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Housing benefit size restrictions in social housing if you were living in the same home since 1 January 1996

This advice applies to England

If you live in a council or housing association home and you are working age, your Housing Benefit may be reduced if your home is considered too large for you. This is sometimes known as the 'bedroom tax', the ‘under-occupancy charge’ the ‘social sector size criteria’ or the ‘removal of the spare room subsidy’.

However, if you were living in the same home since 1 January 1996 and you were getting Housing Benefit continuously, the size restrictions should not apply to you for the period from 1 April 2013 to 2 March 2014. If the rules have been wrongly applied, you could be entitled to a refund.

Who is affected?

If you rented your home from a social landlord, such as a council or housing association, the Housing Benefit size restrictions did not apply to you from 1 April 2013 to 2 March 2014 if:

  • you were living in the same home continuously since at least 1 January 1996, and
  • you were getting Housing Benefit continuously since 1 January 1996.

If you had to leave your home for some of that time only because of a fire, flood, explosion or natural catastrophe, you can still be treated as living there.

If you broke your claim for Housing Benefit for up to four weeks, this is ignored. A break of up to 52 weeks is ignored if you or your partner were a ‘welfare to work beneficiary’. This might apply if you or your partner were long-term sick and came off benefit to try out training or work.

In some circumstances, you can be treated as getting Housing Benefit continuously if you took over the claim from another member of your household who left the home or died. For example, this could apply if your partner was the person claiming Housing Benefit from 1 January 1996, but you started claiming at the same address when your partner left the home.

Who is entitled to a refund?

If you meet the conditions above, but your Housing Benefit was reduced due to the size restrictions, then you are entitled to a refund of the amount that has been wrongly taken off your benefit between 1 April 2013 and 2 March 2014.

You should write to the Housing Benefit department of your local council and ask them to revise their decision from 1 April 2013. Your letter could say something like:-

Please revise your decision about my housing benefit entitlement from 1 April 2013 to 2 March 2014. I believe that the under-occupancy rules did not apply to me because I was getting Housing Benefit continuously since 1 January 1996 and I was living at the same address throughout that time.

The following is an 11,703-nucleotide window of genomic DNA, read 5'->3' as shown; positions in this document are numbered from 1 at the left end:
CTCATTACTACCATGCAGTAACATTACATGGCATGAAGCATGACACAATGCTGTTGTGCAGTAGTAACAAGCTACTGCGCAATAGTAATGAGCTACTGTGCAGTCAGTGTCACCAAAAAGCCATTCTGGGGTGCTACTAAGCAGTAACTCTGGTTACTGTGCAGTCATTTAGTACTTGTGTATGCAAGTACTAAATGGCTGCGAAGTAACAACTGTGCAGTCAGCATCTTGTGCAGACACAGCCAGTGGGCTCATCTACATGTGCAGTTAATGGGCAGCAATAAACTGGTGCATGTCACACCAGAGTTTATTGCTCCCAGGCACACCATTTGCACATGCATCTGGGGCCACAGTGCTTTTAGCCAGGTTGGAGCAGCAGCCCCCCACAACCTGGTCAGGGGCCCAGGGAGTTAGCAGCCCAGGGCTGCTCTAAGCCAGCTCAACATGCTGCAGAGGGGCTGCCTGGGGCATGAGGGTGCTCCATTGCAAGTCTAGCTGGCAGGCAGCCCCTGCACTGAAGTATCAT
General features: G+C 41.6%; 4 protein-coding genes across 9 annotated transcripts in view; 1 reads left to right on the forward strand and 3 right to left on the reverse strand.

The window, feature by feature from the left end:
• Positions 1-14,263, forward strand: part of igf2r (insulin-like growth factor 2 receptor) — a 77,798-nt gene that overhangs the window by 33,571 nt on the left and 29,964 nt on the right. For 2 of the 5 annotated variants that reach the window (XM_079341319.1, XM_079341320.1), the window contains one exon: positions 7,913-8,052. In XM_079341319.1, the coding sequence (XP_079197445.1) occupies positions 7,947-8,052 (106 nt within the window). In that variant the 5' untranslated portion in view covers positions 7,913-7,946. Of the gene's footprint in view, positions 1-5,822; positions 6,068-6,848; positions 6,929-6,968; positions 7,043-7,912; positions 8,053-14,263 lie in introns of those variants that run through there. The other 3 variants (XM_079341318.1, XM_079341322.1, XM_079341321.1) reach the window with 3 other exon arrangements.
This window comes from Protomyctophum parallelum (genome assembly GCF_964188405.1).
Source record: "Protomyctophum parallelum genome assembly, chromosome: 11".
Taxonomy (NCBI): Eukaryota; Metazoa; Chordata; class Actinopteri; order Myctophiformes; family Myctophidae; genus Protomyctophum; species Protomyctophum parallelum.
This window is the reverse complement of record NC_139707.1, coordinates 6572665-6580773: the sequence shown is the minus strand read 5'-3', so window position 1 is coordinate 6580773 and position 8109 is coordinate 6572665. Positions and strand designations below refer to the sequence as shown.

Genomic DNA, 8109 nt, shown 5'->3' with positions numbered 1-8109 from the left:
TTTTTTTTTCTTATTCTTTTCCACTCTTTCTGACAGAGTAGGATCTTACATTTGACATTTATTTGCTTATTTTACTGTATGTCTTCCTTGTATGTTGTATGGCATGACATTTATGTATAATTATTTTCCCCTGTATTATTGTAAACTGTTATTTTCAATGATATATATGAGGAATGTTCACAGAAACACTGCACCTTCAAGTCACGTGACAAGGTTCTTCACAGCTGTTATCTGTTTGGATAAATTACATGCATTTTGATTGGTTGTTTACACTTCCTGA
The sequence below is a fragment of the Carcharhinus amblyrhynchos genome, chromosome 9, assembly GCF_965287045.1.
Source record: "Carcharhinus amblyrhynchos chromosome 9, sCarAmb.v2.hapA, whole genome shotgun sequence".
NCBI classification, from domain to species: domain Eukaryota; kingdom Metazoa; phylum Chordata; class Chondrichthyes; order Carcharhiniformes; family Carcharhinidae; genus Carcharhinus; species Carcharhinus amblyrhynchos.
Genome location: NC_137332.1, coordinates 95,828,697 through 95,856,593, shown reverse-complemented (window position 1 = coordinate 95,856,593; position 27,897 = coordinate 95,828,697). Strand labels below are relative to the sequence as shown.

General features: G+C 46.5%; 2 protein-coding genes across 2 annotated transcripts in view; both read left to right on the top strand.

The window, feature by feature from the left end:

If the council agrees, they must reassess your Housing Benefit entitlement and pay you any arrears due to the reduction.

In some cases, the council will have all the evidence they need to make a refund. However, in other cases, they may have destroyed their earlier records. In this case, you will need to provide evidence of your address and your Housing Benefit entitlement from 1 January 1996.

Did you get a Discretionary Housing Payment?

If your council paid you any Discretionary Housing Payments to help with a Housing Benefit shortfall during the period when your benefit was wrongly reduced, they may ask you to pay this back. However, they are not allowed to take it off your Housing Benefit entitlement.

Have you moved home because of the reduction in your Housing Benefit?

If you moved or lost your home because your Housing Benefit was wrongly reduced, you are entitled to a refund of any benefit wrongly deducted while you were still living in the home.

If this applies to you, you may also want to make a complaint and claim compensation from the council for any loss, distress or inconvenience suffered as a result of their mistake. If you are not satisfied with the result of a complaint to the council, you can refer your complaint to the Ombudsman. The Ombudsman may recommend that the local authority pays compensation.

Closing the loophole

The rules for people living in the same home since 1 January 1996, and getting Housing Benefit continuously, were due to a loophole in the law. The government was not aware of this loophole when they introduced the size rules and nor were the local councils that administer Housing Benefit. This is why they got it wrong.

The government has now closed this loophole by changing the law. This means that the size restriction rules will apply to you again from 3 March 2014, unless you are now exempt for some other reason. For example, the size rules do not apply if you are over working age.

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